Cut Media are renowned for their unique videos and their launch video for the Santa Cruz 5010 during lockdown was no different.
It’s fair to say that lockdown pushed the Cut Media team in a different direction when it came to the Santa Cruz 5010 launch video, but unsurprisingly, they smashed it out of the park.
Pete had a chat with Cut Media’s Jonny Ashworth to find out the challenges of creating a bike launch video in miniature.
Photos courtesy of Cut Media.
Did you have a ‘regular’ video planned out for the 5010 launch before lockdown?
It’s funny you put ‘regular’ in inverted commas because we did, and were finding a plan was forming, but there was a risk of it being too ‘regular’. We were in the middle of scratching our heads over a trip with some of the best riders you’ll see on the 5010 when the realisation dawned that travelling would be unlikely. Back to the drawing board…
How many options did you mull before deciding on the finger bike idea?
“Ideas were floating around but we were hesitant to develop them too far only to realise they wouldn’t be possible. At the end of a call with Santa Cruz, a passing comment was made along the lines of: ‘And if restrictions mean we end up with Jonny fingerbiking in his garden, then let’s go for it’. We weren’t sure if it was a joke but I didn’t really care and after the call proceeded to film a test edit with a finger BMX I had in my loft.”
For some reason everyone seemed surprised at how incredible it was. Santa Cruz’s response was ‘put a logo on it’ and, although there was more to do than that, it was our go-ahead to move forward with the project.
Once you’d decided to go down that route, what happened next?
At this point the whole project was leaning on finding someone who could make a miniature version of the bike. We made contact with a guy in Poland I’d spotted on Instagram called Timchenko Taras. His models are insanely realistic and it was obvious we’d found the right person! Despite the language barrier, he made us three miniature bikes based off photos of the real one.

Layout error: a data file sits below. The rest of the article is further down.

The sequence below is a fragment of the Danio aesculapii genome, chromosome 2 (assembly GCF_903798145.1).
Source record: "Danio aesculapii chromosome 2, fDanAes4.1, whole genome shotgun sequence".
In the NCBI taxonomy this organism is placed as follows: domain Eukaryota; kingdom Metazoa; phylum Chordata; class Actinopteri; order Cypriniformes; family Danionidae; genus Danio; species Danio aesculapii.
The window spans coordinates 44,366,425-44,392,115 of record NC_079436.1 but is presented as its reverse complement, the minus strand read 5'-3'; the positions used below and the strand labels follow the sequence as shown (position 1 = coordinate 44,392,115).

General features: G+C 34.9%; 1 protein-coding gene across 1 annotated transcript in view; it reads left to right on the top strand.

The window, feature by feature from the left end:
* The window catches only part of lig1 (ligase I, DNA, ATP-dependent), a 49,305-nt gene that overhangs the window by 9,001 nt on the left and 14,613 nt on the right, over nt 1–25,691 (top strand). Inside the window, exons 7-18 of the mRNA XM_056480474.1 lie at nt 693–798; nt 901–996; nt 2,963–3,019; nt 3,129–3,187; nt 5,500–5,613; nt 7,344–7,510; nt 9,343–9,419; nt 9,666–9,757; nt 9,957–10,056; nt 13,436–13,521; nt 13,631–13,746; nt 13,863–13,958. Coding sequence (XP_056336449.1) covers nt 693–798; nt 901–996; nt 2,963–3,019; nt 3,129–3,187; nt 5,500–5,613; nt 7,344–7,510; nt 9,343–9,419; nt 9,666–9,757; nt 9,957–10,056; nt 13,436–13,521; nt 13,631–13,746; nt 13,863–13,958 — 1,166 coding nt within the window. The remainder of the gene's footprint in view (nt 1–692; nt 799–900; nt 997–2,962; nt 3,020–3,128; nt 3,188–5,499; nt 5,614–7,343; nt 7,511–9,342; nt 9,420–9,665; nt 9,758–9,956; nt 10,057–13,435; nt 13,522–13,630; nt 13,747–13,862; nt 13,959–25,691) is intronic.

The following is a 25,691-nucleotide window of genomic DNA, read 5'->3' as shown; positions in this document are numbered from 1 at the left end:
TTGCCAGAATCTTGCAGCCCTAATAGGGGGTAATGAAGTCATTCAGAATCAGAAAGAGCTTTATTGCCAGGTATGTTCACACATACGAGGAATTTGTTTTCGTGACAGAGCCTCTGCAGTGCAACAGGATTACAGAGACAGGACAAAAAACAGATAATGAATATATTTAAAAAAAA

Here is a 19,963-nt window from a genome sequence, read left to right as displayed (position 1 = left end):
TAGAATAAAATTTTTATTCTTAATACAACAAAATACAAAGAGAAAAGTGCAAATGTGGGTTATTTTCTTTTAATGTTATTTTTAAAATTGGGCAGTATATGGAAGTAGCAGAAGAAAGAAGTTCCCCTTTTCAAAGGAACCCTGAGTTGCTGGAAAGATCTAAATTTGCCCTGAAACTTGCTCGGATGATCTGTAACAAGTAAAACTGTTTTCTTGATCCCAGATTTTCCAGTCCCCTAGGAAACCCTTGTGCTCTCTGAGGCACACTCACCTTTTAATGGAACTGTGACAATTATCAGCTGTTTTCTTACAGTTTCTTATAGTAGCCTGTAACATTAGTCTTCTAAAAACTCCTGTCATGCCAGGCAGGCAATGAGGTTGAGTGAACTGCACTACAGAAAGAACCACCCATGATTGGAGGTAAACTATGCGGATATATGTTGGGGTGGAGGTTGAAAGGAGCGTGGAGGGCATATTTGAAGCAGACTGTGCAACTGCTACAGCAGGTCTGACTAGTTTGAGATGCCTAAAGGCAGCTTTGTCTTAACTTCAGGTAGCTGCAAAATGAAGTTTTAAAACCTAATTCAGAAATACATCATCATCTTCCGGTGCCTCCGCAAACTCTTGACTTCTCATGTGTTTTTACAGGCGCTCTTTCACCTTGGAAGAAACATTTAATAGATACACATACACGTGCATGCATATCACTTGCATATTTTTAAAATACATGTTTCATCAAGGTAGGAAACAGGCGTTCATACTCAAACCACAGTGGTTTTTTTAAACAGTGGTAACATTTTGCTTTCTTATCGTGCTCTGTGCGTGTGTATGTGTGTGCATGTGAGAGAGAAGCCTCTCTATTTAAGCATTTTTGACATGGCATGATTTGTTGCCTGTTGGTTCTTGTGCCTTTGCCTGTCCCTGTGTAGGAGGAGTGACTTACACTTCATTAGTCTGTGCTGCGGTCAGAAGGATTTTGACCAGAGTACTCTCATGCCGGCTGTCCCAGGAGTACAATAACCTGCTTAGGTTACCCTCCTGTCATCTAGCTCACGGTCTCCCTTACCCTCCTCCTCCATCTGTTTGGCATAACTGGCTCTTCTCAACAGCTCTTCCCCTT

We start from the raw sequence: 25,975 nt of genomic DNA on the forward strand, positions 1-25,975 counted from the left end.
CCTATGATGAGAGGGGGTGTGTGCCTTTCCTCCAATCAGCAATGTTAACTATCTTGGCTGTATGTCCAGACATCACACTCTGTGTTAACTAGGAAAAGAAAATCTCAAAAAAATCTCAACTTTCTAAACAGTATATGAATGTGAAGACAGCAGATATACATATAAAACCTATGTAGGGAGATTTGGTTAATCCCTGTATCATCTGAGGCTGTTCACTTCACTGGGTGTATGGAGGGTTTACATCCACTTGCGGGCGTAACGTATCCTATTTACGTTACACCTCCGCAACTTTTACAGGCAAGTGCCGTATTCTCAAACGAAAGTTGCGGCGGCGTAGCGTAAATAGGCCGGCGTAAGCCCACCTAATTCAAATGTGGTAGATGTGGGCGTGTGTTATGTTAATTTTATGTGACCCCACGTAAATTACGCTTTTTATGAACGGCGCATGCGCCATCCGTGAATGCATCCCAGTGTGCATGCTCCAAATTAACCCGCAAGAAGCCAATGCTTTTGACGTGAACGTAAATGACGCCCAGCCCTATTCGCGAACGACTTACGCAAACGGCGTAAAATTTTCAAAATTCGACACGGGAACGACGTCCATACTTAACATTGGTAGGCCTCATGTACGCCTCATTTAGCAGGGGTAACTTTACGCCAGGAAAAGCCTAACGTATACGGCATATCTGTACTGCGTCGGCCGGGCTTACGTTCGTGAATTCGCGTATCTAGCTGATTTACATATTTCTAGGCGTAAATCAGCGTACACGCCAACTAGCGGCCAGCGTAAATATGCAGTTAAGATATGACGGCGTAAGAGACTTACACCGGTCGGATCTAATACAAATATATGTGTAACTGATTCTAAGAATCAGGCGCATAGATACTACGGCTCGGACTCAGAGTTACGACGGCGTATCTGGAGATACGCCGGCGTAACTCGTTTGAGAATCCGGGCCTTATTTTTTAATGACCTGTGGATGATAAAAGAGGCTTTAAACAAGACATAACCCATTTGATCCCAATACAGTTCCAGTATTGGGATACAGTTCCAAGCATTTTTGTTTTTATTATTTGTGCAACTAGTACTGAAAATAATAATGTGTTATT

Meanwhile we were developing a script and plan scenes for the shoot, building a 1/12 replica of my shed, trailbuilding, ordering dollhouse garden tools, and of course, the remote-control car.
How many people were involved and what did they do?
From Cut Media we had Scott as remote creative director, Katie managing production remotely, Andre on camera, Gav on edit. My whole family was pretty hands-on helping build props, catering, camera assisting etc. Fred Murray shot photos and Keith White had the fun job of audio mixing real bike sounds, truck engine, squeaky wheelbarrow and the list goes on…
Did shooting in small scale throw up any challenges as far as capturing the action went?
Sore knees and lower back pain mostly. Avoiding feet being in the background was tricky and most shots felt a lot like playing Twister (probably looked like it too).
Technically, it was a fun task making things feel like full-size riding. A challenge we found was that action happened really quickly and often the bike would flash through shot in a blur. The obvious solution would be to move my hand slower but that meant roost wouldn’t pop and wheels would stop spinning in the air. We ended up shooting a lot at 50fps and slowing to 80-90% in post.
How long did the ‘set’ take to build?
Although not quite as time-consuming as real trail building, mini trails are tough work. It took a few hours to make the dirt jumps on my own and real techniques like spraying water to compress and sieving the upper layer helped. The shed was the biggest task though. So not to leave viewers guessing until the hand reached in, it had to be totally believable.
A model maker should have probably taken this role on but it seemed to make sense making it at home with the reference being visible from my work (/dining) table. Measuring the real shed; dividing by 12; cutting, staining, gluing & weathering took about a week in total. Model trains next I think.
What kit did you use to shoot the video?
The Sony FX9 was our main camera with Xeen Cine lenses. We also rented a Laowa 24mm Macro Probe Lens which fits through tight gaps like the shot unloading the bike from the truck. We then used a Sony A7S for the cablecam, GoPro for the truck POV and even a phone camera for the helmet peak effect on the POV riding shot.
How did you narrow down the kinds of riding you wanted to emulate in the video?
Of the whole Santa Cruz line, the 5010 was the best option for this concept. We debated building massive terrain sets with realistic trails but it seemed more fitting to embrace the backyardidness of how people use the 5010 in reality. Popping off rocks, making small kickers and even stacking pallets as a fun nod to how Danny MacAskill has been using his bikes during lockdown.
Discovering how well roosting the camera looked in slow motion over the roller in the dirt jump scene was pretty cool. The action was so fast to actually kick up the dirt so we didn’t really know if it worked until playback in slow motion. Another favourite is the first north shore shot with the red beetle. It looks completely believable as a real riding shot but there’s this huge beetle walking along the slat.
Going OTB over the log? Frame snaps weren’t uncommon. Generally when shooting, there would be two bikes glueing while the other was being ridden.